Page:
No VR for me
I am still in the rabbit hole of watching videos about the Meta Quest 2 VR headset, veering between really wanting one and thinking it is a stupid idea. It is my birthday tomorrow and I won’t be getting one, even as a surprise, as no-one else knows I am interested apart from me (and you dear reader, of course).
After some cross words with my wife whilst we were out running earlier in the week, I decided there and then that I didn’t want one. I admit that the annoyance it caused her by me running an extra part of our route ahead of her (because I am much faster) when she wanted me to hand her our water bottle was probably quite petty in the scheme of things. I am very easy going, absorbing and deflecting most situations like this that married couples have all the time, but something clicked in me this time and I emotionally shut-up-shop.
I know that it is part of my depression why I act this way, but one of the side-effects of situations like these is that I want to disassociate myself from my own life. I don’t want anything, no house, no possessions, just to lay quietly in a cold muddy field and go to sleep. I once had a friend who suffered from depression like this and he would often hit rock bottom, selling all of his stuff until he had nothing left. Unbeknownst to me at the time, this was a sign of possible suicide, not that he went through with it. I got a nice new TV out of it though.
I made the decision there and then as we rested against a wall mid-run that I wasn’t going to spend £400 on a Quest 2 VR headset for my birthday. It just wasn’t worth it. I’m not worth it.
In fact, I didn’t want anything at all apart from a card - at the very most! That night, after we had eaten dinner and were sitting absent-mindedly watching TV and scrolling our phones, I thought to myself “Would I really get up now and do some VR?” and the answer was a resounding “no”. I would feel awkward and stupid, like I was doing something a grown up shouldn’t do - that it would be a waste of my time and annoy everyone else.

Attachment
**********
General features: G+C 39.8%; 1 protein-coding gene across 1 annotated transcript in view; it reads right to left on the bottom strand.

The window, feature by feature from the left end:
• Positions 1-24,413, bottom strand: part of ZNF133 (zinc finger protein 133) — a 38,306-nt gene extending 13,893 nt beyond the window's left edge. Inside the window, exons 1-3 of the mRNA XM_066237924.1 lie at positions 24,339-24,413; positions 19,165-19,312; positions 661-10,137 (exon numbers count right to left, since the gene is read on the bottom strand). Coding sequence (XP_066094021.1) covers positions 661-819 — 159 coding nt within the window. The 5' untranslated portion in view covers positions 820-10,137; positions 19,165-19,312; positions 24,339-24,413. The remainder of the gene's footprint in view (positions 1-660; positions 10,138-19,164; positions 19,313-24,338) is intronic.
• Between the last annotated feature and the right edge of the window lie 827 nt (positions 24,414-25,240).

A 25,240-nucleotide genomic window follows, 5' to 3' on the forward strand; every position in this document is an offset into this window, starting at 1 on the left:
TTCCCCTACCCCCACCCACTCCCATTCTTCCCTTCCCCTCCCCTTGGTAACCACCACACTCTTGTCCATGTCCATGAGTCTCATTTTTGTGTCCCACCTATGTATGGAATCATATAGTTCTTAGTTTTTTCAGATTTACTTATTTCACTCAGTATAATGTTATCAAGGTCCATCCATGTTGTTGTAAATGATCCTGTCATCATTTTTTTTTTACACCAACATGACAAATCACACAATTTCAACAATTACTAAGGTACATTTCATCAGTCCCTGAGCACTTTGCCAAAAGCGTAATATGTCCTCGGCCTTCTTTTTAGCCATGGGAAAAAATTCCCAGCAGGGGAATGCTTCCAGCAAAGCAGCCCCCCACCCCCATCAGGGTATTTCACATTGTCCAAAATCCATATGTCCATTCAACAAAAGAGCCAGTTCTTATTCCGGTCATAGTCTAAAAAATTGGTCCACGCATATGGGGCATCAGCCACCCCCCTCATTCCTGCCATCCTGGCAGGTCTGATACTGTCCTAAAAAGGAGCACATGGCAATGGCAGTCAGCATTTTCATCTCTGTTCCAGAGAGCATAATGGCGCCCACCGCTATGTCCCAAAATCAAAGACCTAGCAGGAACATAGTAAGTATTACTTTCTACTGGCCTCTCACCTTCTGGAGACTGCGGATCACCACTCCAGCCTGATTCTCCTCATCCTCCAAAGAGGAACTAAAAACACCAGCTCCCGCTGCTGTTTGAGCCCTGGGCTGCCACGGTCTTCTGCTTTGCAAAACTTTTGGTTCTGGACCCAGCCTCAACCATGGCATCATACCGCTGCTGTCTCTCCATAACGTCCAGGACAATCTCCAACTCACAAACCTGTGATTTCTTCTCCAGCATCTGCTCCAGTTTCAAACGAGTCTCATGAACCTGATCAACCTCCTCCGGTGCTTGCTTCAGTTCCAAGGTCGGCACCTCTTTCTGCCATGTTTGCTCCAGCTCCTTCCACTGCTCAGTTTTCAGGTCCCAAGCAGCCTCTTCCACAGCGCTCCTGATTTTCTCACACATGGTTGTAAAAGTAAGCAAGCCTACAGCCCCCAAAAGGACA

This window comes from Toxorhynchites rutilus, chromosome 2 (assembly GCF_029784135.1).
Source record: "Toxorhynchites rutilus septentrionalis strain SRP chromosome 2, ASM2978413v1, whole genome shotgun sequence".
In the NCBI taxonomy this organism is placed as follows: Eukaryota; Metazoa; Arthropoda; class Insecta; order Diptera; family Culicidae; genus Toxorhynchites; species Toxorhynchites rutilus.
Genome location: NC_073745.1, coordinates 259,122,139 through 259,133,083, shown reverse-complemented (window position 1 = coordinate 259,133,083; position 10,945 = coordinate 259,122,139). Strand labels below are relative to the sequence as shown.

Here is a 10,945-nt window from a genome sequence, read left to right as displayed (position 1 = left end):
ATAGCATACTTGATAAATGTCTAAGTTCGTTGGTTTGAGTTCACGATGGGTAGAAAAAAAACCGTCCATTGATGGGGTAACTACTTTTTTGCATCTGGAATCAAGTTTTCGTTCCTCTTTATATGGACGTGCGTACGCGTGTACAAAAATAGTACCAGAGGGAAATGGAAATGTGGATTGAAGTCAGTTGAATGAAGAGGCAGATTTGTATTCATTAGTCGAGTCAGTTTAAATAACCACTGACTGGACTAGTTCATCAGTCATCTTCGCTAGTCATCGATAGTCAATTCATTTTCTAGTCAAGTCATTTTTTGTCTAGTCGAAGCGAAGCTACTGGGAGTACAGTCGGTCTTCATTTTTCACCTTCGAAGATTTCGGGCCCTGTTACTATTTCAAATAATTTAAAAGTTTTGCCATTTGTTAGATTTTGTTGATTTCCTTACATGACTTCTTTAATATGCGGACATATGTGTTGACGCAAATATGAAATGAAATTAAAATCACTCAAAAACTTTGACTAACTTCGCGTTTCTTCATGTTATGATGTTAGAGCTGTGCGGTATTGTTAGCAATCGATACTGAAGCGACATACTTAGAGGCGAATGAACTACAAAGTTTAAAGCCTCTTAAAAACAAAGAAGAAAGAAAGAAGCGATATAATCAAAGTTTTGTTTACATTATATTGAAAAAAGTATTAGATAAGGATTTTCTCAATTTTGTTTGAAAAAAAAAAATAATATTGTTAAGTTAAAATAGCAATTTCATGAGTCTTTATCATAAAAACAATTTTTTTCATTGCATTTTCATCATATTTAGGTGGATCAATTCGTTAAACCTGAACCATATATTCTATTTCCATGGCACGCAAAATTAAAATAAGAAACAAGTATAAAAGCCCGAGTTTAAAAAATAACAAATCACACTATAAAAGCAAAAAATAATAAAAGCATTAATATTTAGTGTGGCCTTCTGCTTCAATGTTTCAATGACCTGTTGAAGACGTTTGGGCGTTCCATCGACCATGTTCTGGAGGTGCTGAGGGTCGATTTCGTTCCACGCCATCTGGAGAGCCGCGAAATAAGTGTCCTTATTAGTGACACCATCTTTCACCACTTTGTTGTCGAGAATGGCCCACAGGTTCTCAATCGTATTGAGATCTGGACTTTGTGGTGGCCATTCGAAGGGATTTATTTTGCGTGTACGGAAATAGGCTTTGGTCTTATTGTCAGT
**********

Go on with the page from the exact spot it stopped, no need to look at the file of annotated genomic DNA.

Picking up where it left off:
I mentally shelved any ideas of VR.
After a few days I gave in on the birthday present front and agreed to get a new belt to hold my phone and keys whilst I am running. It’s way less than 10% of the cost of a VR headset and ultimately more useful. Plus it replaces my old running belt, which has seen better days - so its a one in, one out situation which I like the feel of.
Has this decision stopped me from watching YouTube videos on VR? Hell no. Their algorithm has me now and keep serving me up treats to keep me hooked into the subject. I even watched a long documentary about VR Chat and the bad things that happen in there. Not sure I would be into the social aspects of VR too much, especially as it is full of young kinds dressed as Anime avatars.
But, I added “Quest 2” to my list of possible Christmas presents that I have in Google Keep, adding ideas throughout the year as I think of things for people. So you never know, Santa might bring me one anyway, even though I don’t really want one … honest
Well, I’m glad you got a modest and practical gift. Had I thought as much as you about the Oculus, I may not have purchased it. Maybe you’ll finally be ready when releases its long-awaited VR offering.
But I just got £200 birthday money, so I am considering one again! Plus, the Apple version will be very expensive no doubt.